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  • Colonel Thomas Marshall Key (USA) (1819 - 1869)
    Profile photo: Colonel Key is on the right in the photo taken at the Antietam battlefield with Lincoln and McClellan Thomas Marshall Key (August 8, 1819–January 15, 1869) was an American pol...
  • James W. Bates, US Congress (c.1788 - 1846)
    James Woodson Bates (August 25, 1788 – December 26, 1846) was an American lawyer and statesman from Sebastian County, Arkansas. He represented the Arkansas Territory as a delegate to the U...
  • Colonel William Norris (CSA) [ Chief Signal Officer of the Confederate States Army] (1820 - 1896)
    ) William Norris of Maryland was the Chief Signal Officer of the Confederate States Army and Chief of the Signal Bureau in Richmond. Norris also commanded the Secret Service Bureau, a unit within the...
  • John Jacob Rhodes III, U.S. Congress (1943 - 2011)
    John Jacob Rhodes, III, (son of John Jacob Rhodes), a Representative from Arizona; born in Mesa, Ariz., September 8, 1943; graduated from Landon School, Bethesda, Md., 1961; B.A., Yale University, Ne...
  • David Morris Lee, Nobel Prize in Physics, 1996
    David Morris Lee (born January 20, 1931) is an American physicist who shared the 1996 Nobel Prize in Physics with Robert C. Richardson and Douglas Osheroff "for their discovery of superfluidity in heli...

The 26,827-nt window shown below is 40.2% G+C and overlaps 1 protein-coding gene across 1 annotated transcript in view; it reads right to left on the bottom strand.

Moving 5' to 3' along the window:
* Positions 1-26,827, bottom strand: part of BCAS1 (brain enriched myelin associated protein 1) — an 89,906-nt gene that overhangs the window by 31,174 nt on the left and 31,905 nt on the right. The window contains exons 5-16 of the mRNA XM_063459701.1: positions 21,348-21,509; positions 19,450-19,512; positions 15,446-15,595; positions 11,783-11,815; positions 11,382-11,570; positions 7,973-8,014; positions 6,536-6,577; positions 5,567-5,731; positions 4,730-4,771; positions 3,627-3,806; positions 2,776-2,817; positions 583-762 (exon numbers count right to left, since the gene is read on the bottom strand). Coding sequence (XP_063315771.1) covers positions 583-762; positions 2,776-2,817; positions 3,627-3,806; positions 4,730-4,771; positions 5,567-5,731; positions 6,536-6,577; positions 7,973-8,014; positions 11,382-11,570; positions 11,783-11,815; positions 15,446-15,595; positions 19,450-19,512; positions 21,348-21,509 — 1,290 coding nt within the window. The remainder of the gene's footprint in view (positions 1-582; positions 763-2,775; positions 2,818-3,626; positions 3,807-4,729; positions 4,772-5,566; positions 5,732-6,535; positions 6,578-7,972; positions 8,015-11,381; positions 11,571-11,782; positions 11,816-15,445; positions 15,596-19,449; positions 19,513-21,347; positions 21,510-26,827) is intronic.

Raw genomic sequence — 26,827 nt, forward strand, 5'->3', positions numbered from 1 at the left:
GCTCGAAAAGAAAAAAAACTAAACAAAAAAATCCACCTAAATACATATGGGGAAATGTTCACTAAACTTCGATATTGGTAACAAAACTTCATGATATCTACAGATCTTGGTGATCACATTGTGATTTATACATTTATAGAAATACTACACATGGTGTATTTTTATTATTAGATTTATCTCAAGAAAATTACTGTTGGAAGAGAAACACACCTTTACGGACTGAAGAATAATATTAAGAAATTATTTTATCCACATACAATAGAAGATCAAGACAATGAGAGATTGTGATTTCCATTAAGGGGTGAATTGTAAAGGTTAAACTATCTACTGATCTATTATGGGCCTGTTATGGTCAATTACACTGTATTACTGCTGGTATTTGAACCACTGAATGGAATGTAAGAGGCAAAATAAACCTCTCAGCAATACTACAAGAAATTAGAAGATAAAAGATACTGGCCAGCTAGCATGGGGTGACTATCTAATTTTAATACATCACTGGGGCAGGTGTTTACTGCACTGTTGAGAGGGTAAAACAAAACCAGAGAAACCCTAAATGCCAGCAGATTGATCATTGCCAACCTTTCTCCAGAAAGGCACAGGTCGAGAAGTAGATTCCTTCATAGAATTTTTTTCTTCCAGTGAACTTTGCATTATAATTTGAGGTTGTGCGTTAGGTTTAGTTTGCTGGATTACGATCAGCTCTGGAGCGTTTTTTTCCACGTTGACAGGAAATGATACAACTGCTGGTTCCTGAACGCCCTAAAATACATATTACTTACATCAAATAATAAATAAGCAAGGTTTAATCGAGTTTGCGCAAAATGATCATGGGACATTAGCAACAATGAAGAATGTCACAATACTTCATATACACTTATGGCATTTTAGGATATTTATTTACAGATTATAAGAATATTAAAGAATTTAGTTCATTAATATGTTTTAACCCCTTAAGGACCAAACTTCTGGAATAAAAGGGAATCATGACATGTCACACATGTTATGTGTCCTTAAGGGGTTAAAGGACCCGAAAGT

Yale University

Yale University is an American private Ivy League research university located in New Haven, Connecticut. Founded in 1701 in the Colony of Connecticut, the university is the third-oldest institution of higher education in the United States.

Incorporated as the "Collegiate School," the institution traces its roots to 17th-century clergymen who sought to establish a college to train clergy and political leaders for the colony. In 1718, the College was renamed "Yale College" to honor a gift from Elihu Yale, a governor of the British East India Company. In 1861, the Graduate School of Arts and Sciences became the first U.S. school to award the PhD. Yale became a founding member of the Association of American Universities in 1900. Yale College was transformed, beginning in the 1930s, through the establishment of residential colleges: 12 now exist and two more are planned. Yale employs over 1,100 faculty to teach and advise about 5,300 undergraduate and 6,100 graduate and professional students. Almost all tenured professors teach undergraduate courses, more than 2,000 of which are offered annually.

The University's assets include an endowment valued at US $19.4 billion as of 2011, the second-largest of any academic institution in the world. Yale libraries hold 12.5 million volumes in more than two dozen libraries. 49 Nobel Laureates have been affiliated with the University as students, faculty, and staff. Yale has produced many notable alumni, including five U.S. Presidents, 19 U.S. Supreme Court Justices, and several foreign heads of state. Yale Law School is particularly well-regarded and the most selective law school in the United States.

Yalies compete intercollegiately as the Yale Bulldogs in the NCAA Division I Ivy League.

List of Yale University people


Members of Skull and Bones (with profiles in database):